No Objective Measures of Discharge Readiness Found After Narcotic Medication Administration
DES PLAINES, IL--(Marketwired - August 19, 2014) - Emergency nurses report a surprising lack of consistency in criteria for discharge after emergency department patients receive Schedule II or III narcotic medications. These findings appear in a new study published online today in the Journal of Emergency Nursing, the peer-reviewed journal of the Emergency Nurses Association (ENA).
Researchers conducted a qualitative study of 19 emergency nurses from around the U.S., who practice in a variety of emergency settings, to understand their perceptions about common practices related to discharge after administering Schedule II or III narcotics. They examined dosage, time, availability of care resources, and other criteria. Schedule II and III narcotics are often prescribed to treat acute pain and include opioids such as codeine, morphine, and Vicodin®.
According to the research by Lisa Wolf, PhD, MS, RN, CEN, FAEN, Altair M. Delao, MPH, and Cydne Perhats, MPH, of the Institute for Emergency Nursing Research at the Emergency Nurses Association in Des Plaines, Ill., all study participants reported their emergency department had no evidence-based discharge policy for patients receiving strong narcotic medications. Few reported having any policy related to discharging these patients.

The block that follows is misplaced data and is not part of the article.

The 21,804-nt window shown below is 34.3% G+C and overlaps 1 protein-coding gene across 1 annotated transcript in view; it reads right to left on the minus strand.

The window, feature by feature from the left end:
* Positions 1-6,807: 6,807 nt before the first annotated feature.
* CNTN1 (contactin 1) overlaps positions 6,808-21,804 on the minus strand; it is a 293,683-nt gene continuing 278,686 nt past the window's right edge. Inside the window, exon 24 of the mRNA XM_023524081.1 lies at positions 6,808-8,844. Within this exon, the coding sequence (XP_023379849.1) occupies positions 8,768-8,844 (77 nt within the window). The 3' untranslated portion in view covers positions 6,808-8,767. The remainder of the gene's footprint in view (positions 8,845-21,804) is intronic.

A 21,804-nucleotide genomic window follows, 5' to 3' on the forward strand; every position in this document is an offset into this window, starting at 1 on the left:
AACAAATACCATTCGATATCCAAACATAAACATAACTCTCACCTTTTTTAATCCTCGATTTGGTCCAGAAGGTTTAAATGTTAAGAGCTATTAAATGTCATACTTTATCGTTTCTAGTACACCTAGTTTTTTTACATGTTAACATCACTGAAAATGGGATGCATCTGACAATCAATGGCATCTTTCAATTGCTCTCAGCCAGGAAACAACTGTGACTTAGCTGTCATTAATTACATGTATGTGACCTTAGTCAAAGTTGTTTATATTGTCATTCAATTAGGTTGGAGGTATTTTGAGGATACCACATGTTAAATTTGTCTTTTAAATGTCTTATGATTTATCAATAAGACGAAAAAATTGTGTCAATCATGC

Drug-to-discharge timeframes ranged from zero to 240 minutes after administration of Schedule II and III narcotics, and the most common reason for a wait was attributed to assessing a patient for a reaction. Criteria used for discharge readiness included assessing physiologic, cognitive, and social conditions. Yet no objective measures for readiness were noted.
Respondents say the decision about patient readiness for discharge is left largely to the primary nurse. Discharge practices vary, and are often administrative personnel-dependent as opposed to administrative systems-dependent.
The study reveals these healthcare practices are largely based on tradition rather than evidence. Researchers note that further studies are needed for developing, implementing, and evaluating a discharge tool based on evaluation of patient outcomes, along with nurse satisfaction and confidence.
About the Emergency Nurses Association
The Emergency Nurses Association (ENA) is the premier professional nursing association dedicated to defining the future of emergency nursing through advocacy, education, research, innovation, and leadership. Founded in 1970, ENA has proven to be an indispensable resource to the global emergency nursing community. With more than 40,000 members worldwide, ENA advocates for patient safety, develops industry-leading practice standards and guidelines, and guides emergency healthcare public policy. ENA members have expertise in triage, patient care, disaster preparedness, and nearly all aspects of emergency care. Additional information is available at
The following files are available for download: